I went into this three-day panic attack that was quite extreme. This was before I’d ever had therapy. I was pushing 30. I’d quit my job as a private secretary when I got the grant. And now the NEA money was running out. I had to find another job, and I had no professional track record except as a temp.
All those worries flared into a mania when I read the draft. I really went haywire. I was walking around the East Village having the worst panic attack I’ve ever had. It was harrowing. I was calling people, apologizing for saying I’d ever be a writer. I felt very unstable, like my whole life had no point. It was a genuine existential crisis. I didn’t eat for four days. I was like a gaunt specter of terror lurking around the East Village in a trench coat. I’d just started living with the man who would become my husband. He’d come home from rehearsal and I’d pounce on him, needing to be resuscitated. I imagined him thinking, “Oh, God, what have I gotten myself into? This girl is out of her mind.”
Somehow I managed to get out of this nutty behavior. In four days I was back at work on the novel. I tore the thing apart and put it back together. Amidst all that hand-wringing and moping and weeping, some other part of my brain was thinking about how I could improve the manuscript. It wasn’t long before I wanted to enact those improvements. And once I was back in it, making it better, I immediately calmed down. All that wheel-spinning, all that agony resulted in a clear logistical plan.
That’s how it seems to work for me. I can be wigging out, but I’m also working.
Look at me: cross-eyed
Working on “Look at Me” was the most painful experience I’ve had as a writer. It was a huge struggle. I’m not quite sure why I suffered to the degree I did while working on that book, but I do know that my work up to that point had been fairly conventional, and I didn’t know if anyone would accept this kind of book from me. It was almost as if I thought I’d be punished for it. I felt afraid as I worked on it. I thought it was terrible, that I was reaching too far.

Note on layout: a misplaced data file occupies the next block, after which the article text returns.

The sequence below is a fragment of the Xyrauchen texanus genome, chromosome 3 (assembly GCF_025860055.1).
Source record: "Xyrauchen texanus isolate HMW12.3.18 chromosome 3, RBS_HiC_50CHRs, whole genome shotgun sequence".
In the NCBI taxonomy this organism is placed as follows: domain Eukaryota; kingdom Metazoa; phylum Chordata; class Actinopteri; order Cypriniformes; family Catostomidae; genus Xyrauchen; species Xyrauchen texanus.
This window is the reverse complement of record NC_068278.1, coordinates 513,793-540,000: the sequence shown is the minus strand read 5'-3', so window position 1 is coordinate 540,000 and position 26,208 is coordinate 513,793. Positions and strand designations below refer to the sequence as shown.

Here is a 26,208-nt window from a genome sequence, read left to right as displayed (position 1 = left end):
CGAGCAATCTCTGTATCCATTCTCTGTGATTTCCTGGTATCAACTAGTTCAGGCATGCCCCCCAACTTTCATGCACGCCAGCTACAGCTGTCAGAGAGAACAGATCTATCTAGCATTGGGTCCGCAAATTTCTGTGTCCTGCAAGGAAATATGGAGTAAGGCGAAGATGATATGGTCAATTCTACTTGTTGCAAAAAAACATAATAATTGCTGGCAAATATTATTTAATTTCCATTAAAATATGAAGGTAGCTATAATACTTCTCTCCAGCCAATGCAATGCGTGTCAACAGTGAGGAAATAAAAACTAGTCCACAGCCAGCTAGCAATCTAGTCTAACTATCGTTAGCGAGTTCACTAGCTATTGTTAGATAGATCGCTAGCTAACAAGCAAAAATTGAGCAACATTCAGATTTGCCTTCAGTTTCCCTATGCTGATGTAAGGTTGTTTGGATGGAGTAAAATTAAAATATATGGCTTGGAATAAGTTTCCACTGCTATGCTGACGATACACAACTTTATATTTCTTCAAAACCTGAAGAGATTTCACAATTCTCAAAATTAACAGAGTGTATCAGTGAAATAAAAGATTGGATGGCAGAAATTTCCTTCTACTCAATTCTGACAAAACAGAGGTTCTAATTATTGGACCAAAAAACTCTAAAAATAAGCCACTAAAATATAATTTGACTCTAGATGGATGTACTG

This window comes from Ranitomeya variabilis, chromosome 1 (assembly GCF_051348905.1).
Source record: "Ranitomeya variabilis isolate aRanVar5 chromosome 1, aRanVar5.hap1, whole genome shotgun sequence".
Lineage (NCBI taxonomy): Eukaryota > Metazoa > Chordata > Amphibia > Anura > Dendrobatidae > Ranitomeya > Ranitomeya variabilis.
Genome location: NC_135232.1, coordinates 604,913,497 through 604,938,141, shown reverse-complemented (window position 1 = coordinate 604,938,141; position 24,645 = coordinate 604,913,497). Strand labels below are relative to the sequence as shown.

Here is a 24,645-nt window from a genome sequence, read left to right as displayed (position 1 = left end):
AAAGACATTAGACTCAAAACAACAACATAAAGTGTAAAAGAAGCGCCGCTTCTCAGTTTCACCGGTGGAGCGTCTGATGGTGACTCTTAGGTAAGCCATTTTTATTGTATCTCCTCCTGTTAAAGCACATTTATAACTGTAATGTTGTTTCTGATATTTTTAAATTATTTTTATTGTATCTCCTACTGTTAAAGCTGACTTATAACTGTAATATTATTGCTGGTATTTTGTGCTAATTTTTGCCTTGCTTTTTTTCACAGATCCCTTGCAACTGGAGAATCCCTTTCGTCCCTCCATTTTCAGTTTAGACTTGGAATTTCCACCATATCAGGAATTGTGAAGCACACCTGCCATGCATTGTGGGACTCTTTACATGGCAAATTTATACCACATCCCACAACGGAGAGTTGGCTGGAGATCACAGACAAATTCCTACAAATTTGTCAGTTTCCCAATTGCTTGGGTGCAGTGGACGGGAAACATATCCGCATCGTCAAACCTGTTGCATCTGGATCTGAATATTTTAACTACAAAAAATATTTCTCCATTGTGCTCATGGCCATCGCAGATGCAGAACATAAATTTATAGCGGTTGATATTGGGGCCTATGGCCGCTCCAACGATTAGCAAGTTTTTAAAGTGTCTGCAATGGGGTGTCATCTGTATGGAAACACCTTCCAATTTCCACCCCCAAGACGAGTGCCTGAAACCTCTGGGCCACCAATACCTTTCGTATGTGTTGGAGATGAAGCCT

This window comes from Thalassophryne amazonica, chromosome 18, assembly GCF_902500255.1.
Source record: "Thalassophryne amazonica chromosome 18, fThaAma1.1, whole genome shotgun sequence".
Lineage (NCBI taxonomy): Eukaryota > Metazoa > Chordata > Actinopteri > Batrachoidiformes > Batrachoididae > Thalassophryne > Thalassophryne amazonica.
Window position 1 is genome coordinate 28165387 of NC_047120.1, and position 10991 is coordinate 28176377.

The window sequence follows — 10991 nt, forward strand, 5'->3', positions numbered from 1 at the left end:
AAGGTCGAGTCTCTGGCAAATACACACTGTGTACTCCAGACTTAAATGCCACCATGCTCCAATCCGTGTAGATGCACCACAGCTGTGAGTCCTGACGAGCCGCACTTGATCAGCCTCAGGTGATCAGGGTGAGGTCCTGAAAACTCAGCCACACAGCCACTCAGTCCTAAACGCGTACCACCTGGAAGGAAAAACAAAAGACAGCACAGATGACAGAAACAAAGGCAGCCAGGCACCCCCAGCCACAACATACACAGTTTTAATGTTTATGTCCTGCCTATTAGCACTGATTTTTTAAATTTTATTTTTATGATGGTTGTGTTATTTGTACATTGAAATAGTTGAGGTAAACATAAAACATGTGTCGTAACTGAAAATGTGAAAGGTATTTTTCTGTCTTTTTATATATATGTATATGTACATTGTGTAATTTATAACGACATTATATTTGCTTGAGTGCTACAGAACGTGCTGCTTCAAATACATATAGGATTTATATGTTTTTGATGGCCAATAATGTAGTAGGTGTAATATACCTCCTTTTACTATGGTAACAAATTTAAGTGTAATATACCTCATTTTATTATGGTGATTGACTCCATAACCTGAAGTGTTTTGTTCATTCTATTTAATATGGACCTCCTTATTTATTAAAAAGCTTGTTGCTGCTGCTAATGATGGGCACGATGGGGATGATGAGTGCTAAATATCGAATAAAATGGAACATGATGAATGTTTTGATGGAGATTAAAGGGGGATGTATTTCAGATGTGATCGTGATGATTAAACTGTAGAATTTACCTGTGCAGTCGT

At the same time, some of the most exciting moments I’ve had as a writer were during the writing of that book, even with all those worries and that feeling of doom. One day I read the first six chapters of the book in one sitting, and I tore out of the house and went running, and I had this sense that I’d never read anything quite like that before, that I’d done something really different. That was such a thrilling feeling — a rarity as I was working on it.
On the other hand, writing “The Keep” and “Goon Squad” were only difficult until I’d arrived at a voice for each of them. From then on, they were sheer fun. Once I got the voice, I was in heaven. “The Keep,” especially, was a romp.
It’s all about seeing what’s wrong
One of my strengths as a writer is that I’m a good problem-solver. I write these unthinking, ungoverned first drafts. The project for me always is to turn that instinctive stuff into pages that work.
I want all the flights of fancy, and I can only get them in a thoughtless way. So I allow myself that. Which means that my next step has to be all about problem-solving. My attitude cannot be, Gee, I wrote it, it’s good. I’d never get anywhere. It’s all about seeing what’s wrong from a very analytical place. It’s a dialectic.
Once I have a draft I make the plans, edit on hard copy, and make an extensive outline for the revision. The revision notes I wrote for “Look at Me” were 80 pages long.
Winning the Pulitzer: priceless